But while I am no fan of the Muslim Brotherhood, I don’t think demonizing them is the smartest move when you’re the leader of a country where they play a significant political force (like it or not). Such attempts only help to further polarize matters, allowing Islamists to further consolidate their base, and anti-Islamists to become even more aggressively so. It doesn’t really change anyone’s mind or help bring a somewhat socially divided nation together; a role the article claims that the King envisions his son might inherit.
But when it comes to the “realities” the King highlights, there should be some recognition that many of these realities are largely of his own government’s doing. For instance, the East Banker tribal relationship, which this article (and many others) paints as one based on quid-pro-quo is one that was established by the monarchy from the onset, and is a relationship that has grown over the years. The patronage system, land allocations, gifts, university seats for the privileged few, vast public sector employment – all of this has expanded in the past 14 years, not decreased. This over-reliance on government to solve all problems is based on that relationship having thrived over the past few years.
The GID is beyond criticism in the country and anyone who would do so in, say, mainstream media, would likely end up sleeping in a jail cell or tried in front of a military court. Any institution that is beyond criticism is subsequently beyond accountability – and that creates a situation where it is allowed to grow in power, unchecked. The fact that one of its recent chiefs (circa 2007) committed massive electoral fraud and is behind bars for stealing millions is testament to that. Again, this too is a reality created by the state.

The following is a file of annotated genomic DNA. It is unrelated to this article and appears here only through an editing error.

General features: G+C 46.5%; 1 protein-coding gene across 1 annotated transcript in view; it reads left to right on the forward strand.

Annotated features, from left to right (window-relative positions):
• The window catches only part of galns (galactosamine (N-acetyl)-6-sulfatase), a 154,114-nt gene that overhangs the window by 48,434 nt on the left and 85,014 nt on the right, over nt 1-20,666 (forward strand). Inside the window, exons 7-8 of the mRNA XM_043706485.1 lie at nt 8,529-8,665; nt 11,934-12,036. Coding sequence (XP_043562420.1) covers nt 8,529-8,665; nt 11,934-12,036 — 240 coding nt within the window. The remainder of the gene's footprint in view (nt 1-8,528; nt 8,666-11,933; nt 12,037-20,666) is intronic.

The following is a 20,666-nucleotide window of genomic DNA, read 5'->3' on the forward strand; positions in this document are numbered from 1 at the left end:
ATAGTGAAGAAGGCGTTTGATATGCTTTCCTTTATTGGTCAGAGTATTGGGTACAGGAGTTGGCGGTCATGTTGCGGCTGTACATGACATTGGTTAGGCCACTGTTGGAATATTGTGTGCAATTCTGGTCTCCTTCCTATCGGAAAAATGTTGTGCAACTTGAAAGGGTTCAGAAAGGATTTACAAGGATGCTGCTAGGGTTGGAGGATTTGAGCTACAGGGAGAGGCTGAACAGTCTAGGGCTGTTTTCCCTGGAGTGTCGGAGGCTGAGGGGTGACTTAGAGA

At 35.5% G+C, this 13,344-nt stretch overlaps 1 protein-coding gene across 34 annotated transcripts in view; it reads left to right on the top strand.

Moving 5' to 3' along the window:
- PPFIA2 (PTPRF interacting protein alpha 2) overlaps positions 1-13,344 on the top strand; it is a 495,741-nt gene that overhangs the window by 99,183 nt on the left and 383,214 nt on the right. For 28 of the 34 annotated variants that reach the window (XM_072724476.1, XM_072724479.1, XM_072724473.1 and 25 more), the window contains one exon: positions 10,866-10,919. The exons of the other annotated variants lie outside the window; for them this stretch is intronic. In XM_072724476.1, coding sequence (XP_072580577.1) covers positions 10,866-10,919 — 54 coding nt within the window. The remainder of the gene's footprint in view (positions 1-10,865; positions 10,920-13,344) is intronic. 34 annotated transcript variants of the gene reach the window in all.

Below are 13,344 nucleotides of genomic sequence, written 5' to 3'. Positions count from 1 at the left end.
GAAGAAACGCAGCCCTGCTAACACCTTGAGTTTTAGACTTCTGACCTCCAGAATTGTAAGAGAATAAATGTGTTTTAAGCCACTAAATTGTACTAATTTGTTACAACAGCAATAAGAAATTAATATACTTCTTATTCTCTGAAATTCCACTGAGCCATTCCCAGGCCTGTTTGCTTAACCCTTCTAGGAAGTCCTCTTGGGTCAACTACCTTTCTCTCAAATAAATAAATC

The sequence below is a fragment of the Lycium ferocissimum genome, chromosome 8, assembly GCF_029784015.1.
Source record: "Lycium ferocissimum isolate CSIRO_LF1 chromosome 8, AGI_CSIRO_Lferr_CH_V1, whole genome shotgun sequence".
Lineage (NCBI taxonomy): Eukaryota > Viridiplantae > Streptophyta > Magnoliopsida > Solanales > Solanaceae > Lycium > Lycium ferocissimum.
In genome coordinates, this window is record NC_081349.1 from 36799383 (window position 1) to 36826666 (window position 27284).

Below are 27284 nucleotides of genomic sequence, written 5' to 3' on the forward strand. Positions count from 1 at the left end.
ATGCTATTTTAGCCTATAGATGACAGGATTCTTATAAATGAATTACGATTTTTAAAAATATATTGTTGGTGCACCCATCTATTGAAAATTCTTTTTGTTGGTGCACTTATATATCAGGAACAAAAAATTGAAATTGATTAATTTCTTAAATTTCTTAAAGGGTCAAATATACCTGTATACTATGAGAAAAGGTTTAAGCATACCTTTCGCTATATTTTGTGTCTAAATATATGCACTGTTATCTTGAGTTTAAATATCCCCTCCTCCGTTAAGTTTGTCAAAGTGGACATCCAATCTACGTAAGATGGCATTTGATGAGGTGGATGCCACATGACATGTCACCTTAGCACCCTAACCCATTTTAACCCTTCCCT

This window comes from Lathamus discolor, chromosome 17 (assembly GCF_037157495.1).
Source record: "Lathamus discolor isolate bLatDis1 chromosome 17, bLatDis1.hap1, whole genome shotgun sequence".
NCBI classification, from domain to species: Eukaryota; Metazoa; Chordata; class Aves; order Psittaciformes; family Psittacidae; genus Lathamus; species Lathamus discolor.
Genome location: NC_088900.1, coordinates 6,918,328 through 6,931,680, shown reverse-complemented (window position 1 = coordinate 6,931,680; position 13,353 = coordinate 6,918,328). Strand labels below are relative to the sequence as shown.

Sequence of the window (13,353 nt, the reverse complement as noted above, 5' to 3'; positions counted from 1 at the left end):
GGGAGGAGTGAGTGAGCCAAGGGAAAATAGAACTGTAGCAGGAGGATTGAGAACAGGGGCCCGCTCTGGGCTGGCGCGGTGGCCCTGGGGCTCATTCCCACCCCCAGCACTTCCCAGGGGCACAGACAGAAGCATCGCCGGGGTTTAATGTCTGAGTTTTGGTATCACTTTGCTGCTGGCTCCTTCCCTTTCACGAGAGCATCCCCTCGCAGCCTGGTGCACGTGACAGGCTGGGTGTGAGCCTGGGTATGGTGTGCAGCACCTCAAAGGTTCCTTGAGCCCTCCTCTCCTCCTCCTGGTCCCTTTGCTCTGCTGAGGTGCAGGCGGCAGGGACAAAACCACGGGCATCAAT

The King also notes that in a meeting with young Jordanians he told them that they “…have no concept of left, right, and center,” when it comes to an American style democracy that he seems to want to see happen in Jordan. This is somewhat true – most Jordanians are not necessarily politically aligned in to three neat ideological boxes. But aside from the question of why they should be organizing themselves in to said boxes at all, the natural question that arises for me is how are young Jordanians supposed to have developed these advanced political sensibilities when most of their political mobilization or activities over the past few decades have been met with contempt? In Jordan, parents who send their kids off on the first day of university tend to have one key warning for them: don’t get involved in politics. Their warnings are only logical given the subverted political environment in the academic realm to say nothing of beyond the university gates. To say nothing of the lacking role in our educational system that has failed to promote critical thinking, a comprehensive national history (now substituted with nationalism), let alone the kind of pragmatic political thought the King yearns for. Instead, they get speeches on why they should vote in elections that favor tribalism.